I have Silver Eagle Group (SEG) indoor pistol range in Ashburn, Virginia and its incredible arsenal of rental guns to thank for finally getting to experience the joys of shooting the CQB. And I’m not exaggerating when I use the phrase “joys of shooting.” I mean, wow, just wow. I’m a true believer in the Wilson Combat brand now. 

With the fit and finish and ergonomics, I simply cannot do justice to it in words how slick and smooth everything looked and felt, from the ambidextrous thumb safety to the beavertail grip safety to the slide stop lever to the manual slide rack procedure to the magazine release to the ease of stuffing rounds into the 8-round magazine. The only criticism I can think of is that it takes a bit of extra oomph to get a full-loaded magazine to seat properly when the slide is fully forward (“in-battery”); mind you, when the slide is locked back, the mag slides into the mag well without a hitch.

Sight picture was superb. It was easy to maintain even with my slowly but surely deteriorating eyesight.

And then there’s the trigger. There’s just something about a well-tuned sliding trigger on a 1911 that just can’t be beaten for crispness. Maybe the SIG P210 can tie it, but none can truly beat it outright. And the Wilson CQB has the best trigger of any 1911 I’ve fired. 

The initial accuracy test was my typical 50 rounds – using PMC Bronze 230-grain “hardball” and the IPSC/USPSA practice target – divvied up evenly into head shots at 21 feet and center torso shots are 75 feet. At each distance, there was that one lousy stinkin’ proverbial black sheep that strayed outside the A-zone and kept me from claiming a perfect score. Nonetheless, shot group tightness was incredibly satisfying, especially the one-hole fist-sized head group.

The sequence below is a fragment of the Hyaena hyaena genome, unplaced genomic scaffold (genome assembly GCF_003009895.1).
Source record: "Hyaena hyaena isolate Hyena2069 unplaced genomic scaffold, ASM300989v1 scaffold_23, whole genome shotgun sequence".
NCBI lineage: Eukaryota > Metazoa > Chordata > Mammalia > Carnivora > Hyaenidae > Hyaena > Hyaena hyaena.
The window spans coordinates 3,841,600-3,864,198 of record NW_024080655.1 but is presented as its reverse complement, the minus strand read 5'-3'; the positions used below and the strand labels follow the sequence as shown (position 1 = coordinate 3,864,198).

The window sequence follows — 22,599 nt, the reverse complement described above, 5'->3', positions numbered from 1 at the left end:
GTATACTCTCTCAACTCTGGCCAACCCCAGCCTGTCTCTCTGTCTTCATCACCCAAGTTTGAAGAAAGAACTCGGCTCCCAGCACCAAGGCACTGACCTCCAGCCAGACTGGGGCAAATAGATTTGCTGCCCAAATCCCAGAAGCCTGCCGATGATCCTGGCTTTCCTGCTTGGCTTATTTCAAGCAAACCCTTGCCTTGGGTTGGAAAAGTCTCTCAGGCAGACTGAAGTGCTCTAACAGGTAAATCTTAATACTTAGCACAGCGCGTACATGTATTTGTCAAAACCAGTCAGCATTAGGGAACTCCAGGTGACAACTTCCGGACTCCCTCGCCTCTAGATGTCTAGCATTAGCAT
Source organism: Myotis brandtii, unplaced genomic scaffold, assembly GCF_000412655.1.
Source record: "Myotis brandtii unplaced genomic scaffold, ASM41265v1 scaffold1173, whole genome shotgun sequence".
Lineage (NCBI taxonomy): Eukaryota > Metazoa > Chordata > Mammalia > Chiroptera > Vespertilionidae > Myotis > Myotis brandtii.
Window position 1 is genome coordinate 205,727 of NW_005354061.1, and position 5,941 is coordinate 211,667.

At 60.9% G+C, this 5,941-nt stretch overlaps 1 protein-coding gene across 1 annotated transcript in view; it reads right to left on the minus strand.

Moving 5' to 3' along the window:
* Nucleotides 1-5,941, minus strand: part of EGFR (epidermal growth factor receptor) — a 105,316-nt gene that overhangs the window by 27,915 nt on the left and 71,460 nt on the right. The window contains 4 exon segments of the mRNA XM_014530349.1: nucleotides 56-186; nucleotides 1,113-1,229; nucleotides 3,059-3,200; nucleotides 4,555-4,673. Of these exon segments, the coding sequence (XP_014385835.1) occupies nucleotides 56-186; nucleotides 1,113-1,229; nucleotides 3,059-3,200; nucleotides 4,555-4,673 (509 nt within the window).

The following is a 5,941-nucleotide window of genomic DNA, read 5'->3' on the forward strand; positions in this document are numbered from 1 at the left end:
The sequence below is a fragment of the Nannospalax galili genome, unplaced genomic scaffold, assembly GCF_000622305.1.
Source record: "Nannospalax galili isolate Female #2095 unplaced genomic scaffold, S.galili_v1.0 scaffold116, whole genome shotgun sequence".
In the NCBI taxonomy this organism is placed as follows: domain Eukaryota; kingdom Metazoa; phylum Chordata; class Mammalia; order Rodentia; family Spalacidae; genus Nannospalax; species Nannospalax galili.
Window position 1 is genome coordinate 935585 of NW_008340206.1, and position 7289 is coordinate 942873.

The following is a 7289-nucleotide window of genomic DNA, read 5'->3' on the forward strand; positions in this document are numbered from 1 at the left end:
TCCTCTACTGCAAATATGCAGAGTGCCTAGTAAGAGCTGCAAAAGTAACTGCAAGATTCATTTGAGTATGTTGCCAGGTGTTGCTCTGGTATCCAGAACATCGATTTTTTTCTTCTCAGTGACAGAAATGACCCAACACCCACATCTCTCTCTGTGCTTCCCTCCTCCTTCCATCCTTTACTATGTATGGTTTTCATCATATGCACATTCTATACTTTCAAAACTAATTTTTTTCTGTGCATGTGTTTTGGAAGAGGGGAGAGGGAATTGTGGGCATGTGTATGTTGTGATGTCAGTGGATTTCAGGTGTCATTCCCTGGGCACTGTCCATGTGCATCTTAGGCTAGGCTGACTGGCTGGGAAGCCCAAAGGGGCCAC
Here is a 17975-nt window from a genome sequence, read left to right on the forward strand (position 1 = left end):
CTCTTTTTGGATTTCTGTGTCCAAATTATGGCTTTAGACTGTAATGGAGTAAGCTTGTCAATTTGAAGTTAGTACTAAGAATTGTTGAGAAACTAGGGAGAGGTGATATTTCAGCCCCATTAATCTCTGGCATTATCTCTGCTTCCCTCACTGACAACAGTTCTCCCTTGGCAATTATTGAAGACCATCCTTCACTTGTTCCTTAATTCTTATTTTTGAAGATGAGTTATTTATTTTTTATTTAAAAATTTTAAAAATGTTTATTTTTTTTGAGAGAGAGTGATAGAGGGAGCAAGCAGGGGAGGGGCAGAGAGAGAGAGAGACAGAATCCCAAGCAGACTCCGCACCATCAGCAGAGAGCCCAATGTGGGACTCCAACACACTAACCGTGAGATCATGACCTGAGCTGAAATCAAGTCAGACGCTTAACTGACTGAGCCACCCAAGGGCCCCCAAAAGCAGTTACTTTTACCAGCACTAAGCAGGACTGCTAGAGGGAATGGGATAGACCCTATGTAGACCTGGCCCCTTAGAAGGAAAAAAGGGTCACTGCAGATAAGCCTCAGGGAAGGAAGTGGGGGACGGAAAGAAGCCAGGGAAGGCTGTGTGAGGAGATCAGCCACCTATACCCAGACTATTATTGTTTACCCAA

I enjoyed it so much that I bought a second box of ammo, this time doing head shots at 50 feet and torso shots at 150 feet. I had one lousy total miss at each distance – MY fault, not the gun’s – as well as some B-,  C-, and D-zone strikes, but once again, overall groups were oh-so-satisfyingly tight and well-centered.

Want Your Own?

True Gun Value states that “A WILSON CQB pistol is currently worth an average price of $3,385.41 new and $2,279.36 used. The 12-month average price is $3,385.41 new and $2,279.36 used.” If you choose to order directly from Wilson Combat, they list a Base Price of $3,430.00 for the .45 ACP and  $3,530.00 for the 9mm; with the “Matte Stainless (upgrade),” their asking price is $3,530 for .45 ACP and $3,630.00 for 9mm.

Christian D. Orr is a Senior Defense Editor for 19FortyFive. He has 34 years of shooting experience, starting at the tender age of 14. His marksmanship accomplishments include: the Air Force Small Arms Ribbon w/one device (for M16A2 rifle and M9 pistol); Pistol Expert Ratings from U.S. Customs & Border Protection (CBP), Immigration & Customs Enforcement (ICE), and the Federal Law Enforcement Training Center (FLETC) Criminal Investigator Training Program (CITP); multiple medals and trophies via the Glock Sport Shooting Foundation (GSSF) and the Nevada Police & Fires Games (NPAF). Chris has been an NRA Certified Basic Pistol Instructor since 2011. 

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Written By

Christian D. Orr is a former Air Force officer, Federal law enforcement officer, and private military contractor (with assignments worked in Iraq, the United Arab Emirates, Kosovo, Japan, Germany, and the Pentagon).